Communication Related to Patient Emotions.42]. and group status (intervention or control). The CGAS (Figure 2) contains five summary scales (Overall Rapport. It assesses whether forewarnings are used as well as how the bad news is expressed. and preferences before providing additional medical information. including the involvement of family or other supportive persons. Raters were assigned OSCE video recordings after they reached an a priori accuracy of 90%. 2. Two 15-minute OSCE stations (breast cancer and colon cancer) were developed. Each OSCE lasted approximately 15 minutes (7 minutes of chart review and 8 minutes of female SP interview). Lang et al. After BBN Determines Patient Readiness to Proceed and Communication Preferences. 4. Preamble to Breaking Bad News (gauging patient knowledge and readiness). Breaking Bad News focuses on skills used while the bad news is delivered.40]. After BBN.3 OSCE Standardized Patients and Raters Standardized patient (SP) OSCE training was conducted by ETSU’s SP Coordinator. Each measure is composed of several checklist items (no=0. [39] 5 . emotions. Determines Patient Readiness to Proceed and Communication Preferences examines interview skills related to timing and the exploration and incorporation of patients’ communication preferences. Breaking Bad News. Three independent raters were recruited from this pool of SPs. a validated measure of general communication skills. thoughts. 2. Attention to Patient Responses after BBN. Overall Closing. Overall Deals with Feelings. Raters were blind to the participant’s level of education. It has demonstrated good reliability and validity with medical encounters found in general practice [38. The Preamble to Breaking Bad News measures the introduction portion of the interview in the context of a BBN visit.Version: 10-8-16 2. 3. Figure 1 displays the BBN Skills form. The five measures are: 1. SPs who delivered at least 90% of the OSCE clues accurately were assigned to the BBN OSCE. the OSCE interview sequence (baseline or follow-up).41. a checklist comprised of five measures.4 OSCE Evaluation Measures Communication skills were assessed using performance ratings in two OSCE scenarios. but before the interview transitions into the information-sharing stage.20. Two communication skills rating forms were used: the Breaking Bad News Skills rating form checklist (BBN Skills) which is a measure of specific BBN-related skills and the Common Ground Assessment Summary form (CGAS) [39].39]. This level of reliability is similar to those reported in previous studies [39. Attention to Patient Responses after BBN examines interviewer’s interactive behaviors related to patient’s prior experiences. It determines whether and how an interviewer might avoid difficult issues.2 Case Scenarios The widely used OSCE format was chosen because it allowed for the simulation of multiple doctor-patient meetings in a standardized setting. and Overall Global Interview). The OSCEs used in this study involved challenging scenarios found when delivering bad news with particular attention to communication skills recommended through consensus statements and guidelines specific to cancer [17. 2. yes=1) corresponding to the BBN training module learning objectives. and 5. Communication Related to Patient Emotions determines whether and how the interviewer addressed emotions expressed by the SP throughout the OSCE. Overall Active Listening.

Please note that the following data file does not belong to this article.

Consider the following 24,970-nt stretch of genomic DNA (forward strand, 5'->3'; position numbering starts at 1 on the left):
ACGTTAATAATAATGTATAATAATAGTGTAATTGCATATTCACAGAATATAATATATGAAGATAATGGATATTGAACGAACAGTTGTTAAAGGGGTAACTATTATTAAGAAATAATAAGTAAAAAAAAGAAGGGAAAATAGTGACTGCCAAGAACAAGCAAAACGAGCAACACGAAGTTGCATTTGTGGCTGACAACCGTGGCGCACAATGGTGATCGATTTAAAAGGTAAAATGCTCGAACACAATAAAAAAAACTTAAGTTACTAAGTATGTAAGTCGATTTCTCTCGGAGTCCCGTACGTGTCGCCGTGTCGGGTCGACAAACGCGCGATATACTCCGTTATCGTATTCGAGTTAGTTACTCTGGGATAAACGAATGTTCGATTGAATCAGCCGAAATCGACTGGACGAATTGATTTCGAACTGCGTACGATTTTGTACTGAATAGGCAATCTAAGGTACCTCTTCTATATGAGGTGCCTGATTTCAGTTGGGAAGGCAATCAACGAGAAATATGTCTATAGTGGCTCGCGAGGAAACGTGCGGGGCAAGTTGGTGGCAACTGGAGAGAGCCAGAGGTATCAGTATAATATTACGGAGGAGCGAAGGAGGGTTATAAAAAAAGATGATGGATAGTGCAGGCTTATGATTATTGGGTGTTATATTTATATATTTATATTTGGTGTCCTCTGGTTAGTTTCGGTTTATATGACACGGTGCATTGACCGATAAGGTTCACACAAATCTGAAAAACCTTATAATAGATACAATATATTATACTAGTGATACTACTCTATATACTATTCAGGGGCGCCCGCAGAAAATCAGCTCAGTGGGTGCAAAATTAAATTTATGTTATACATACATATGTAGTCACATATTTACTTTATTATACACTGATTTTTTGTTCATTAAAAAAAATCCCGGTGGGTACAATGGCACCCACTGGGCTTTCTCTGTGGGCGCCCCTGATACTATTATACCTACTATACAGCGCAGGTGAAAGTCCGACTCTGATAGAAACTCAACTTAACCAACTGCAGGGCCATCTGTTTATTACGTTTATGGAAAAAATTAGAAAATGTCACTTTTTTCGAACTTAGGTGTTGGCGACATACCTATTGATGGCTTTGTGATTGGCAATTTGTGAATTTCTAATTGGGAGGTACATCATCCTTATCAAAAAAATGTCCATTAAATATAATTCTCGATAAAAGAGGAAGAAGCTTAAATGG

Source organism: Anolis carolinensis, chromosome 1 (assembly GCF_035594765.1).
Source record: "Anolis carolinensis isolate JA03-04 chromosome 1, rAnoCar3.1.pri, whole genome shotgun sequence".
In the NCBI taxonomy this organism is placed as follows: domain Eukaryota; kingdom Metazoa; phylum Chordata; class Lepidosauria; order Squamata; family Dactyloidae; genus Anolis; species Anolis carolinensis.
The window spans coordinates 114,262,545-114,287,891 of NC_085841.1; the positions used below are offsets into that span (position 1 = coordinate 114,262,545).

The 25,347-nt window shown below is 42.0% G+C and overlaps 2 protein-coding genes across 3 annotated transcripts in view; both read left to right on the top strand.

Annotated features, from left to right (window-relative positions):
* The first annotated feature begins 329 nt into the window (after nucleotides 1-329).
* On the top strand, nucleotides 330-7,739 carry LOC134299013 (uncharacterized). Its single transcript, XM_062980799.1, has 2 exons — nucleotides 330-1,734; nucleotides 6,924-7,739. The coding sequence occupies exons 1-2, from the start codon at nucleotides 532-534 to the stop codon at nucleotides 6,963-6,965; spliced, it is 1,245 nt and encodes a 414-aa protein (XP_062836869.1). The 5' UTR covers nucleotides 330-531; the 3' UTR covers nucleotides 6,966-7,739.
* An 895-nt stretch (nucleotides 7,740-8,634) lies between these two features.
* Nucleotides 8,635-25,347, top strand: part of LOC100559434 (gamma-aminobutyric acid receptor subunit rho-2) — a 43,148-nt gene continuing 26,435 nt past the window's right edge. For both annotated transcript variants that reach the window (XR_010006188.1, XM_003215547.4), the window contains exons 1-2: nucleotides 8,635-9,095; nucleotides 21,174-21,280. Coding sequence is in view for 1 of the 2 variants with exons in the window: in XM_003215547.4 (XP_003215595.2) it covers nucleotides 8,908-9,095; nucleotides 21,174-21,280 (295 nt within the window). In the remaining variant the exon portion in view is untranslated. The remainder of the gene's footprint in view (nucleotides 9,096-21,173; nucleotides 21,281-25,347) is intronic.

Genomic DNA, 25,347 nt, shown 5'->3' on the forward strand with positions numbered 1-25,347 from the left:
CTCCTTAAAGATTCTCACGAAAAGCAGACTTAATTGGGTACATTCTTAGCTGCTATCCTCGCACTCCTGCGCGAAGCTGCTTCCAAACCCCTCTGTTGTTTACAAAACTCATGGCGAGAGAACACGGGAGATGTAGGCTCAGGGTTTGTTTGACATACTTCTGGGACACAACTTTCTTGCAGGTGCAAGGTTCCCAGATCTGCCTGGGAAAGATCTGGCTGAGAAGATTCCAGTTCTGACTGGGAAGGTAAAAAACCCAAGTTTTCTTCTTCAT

The students assigned to the intervention arm of this study received the follow-up OSCE within seven days of their completion of BBN training module. They received each OSCE. A second group of participants was comprised of family medicine and internal medicine residents who completed the OSCEs as part of their usual academic exercises at the beginning of their first year of training. 5=exemplary). Although less than one percent of the data was missing. 3=competent/adequate. A volunteer group of health professional students who were paid $100 participated in this study. The direction of change between intervention and control groups was hypothesized to be positive for all measures. Differences in length of time between baseline OSCEs and follow-up OSCEs for students and residents were due to scheduling limitations within the residency programs and student availability. where this did occur. Residents assigned to the intervention group completed the training module one week after they completed the baseline OSCE and the follow-up OSCE within one month of the baseline OSCE. Change scores for each measure were determined by subtracting the baseline OSCE score from the follow-up OSCE score. spaced one month apart. 2. or nursing and had completed the Communications Skills for Health Professionals course. They were enrolled in the colleges of medicine.5 Research Participants and Procedure The ETSU Institutional Review Board approved this study. colon cancer). raters were instructed to score half-point increments between rating points described by the scale. missing data from within the BBN Skills measures were imputed using the formula: (sum score of scale / number of valid items in scale multiplied by the number of total expected items in scale). 2. Ideally. All patient participants provided their written consent to use their personal cancer stories and experiences that demonstrate effective and ineffective cancer communication as part of educational modules to educate doctors to communicate more effectively with cancer patients. OSCEs were rated using the CGAS and the BBN Skills Form. The training of students in the control group was delayed for two weeks.” The CGAS scales use a 5-point rating (1=needs improvement.6 Analysis The measures comprised within the BBN Skills Form were developed by summing the categorical checklist items within each of the scales. All 66 participants were randomly assigned to either an intervention group or a waiting list control group (Figure 3). Residents received the colon cancer scenario in both the baseline and follow-up OSCE. consistent with the expectations of the Toronto and Kalamazoo consensus statements. As a means of increasing precision. The students and residents provided their written consent to video-record OSCE sessions with a standardized patient. pharmacy. before receiving the training module. 2=marginal. Their prior experience with communications skills training was unknown. To control for a possible order effect. Training was delayed for residents assigned to the control group. Mann-Whitney U tests were employed to compare change scores found between the intervention and control groups. and to complete a training module and a quiz on communication effectiveness. students would have been assessed on schedule with residents (30 days between baseline and follow-up).Version: 10-8-16 reported that this measure provided “a reliable and valid assessment of patient-centered communications skills for everyday office visits. 4=very effective. students received a counterbalanced presentation of the OSCE (breast vs. so all statistical tests examining OSCE performance were one-tailed 6 .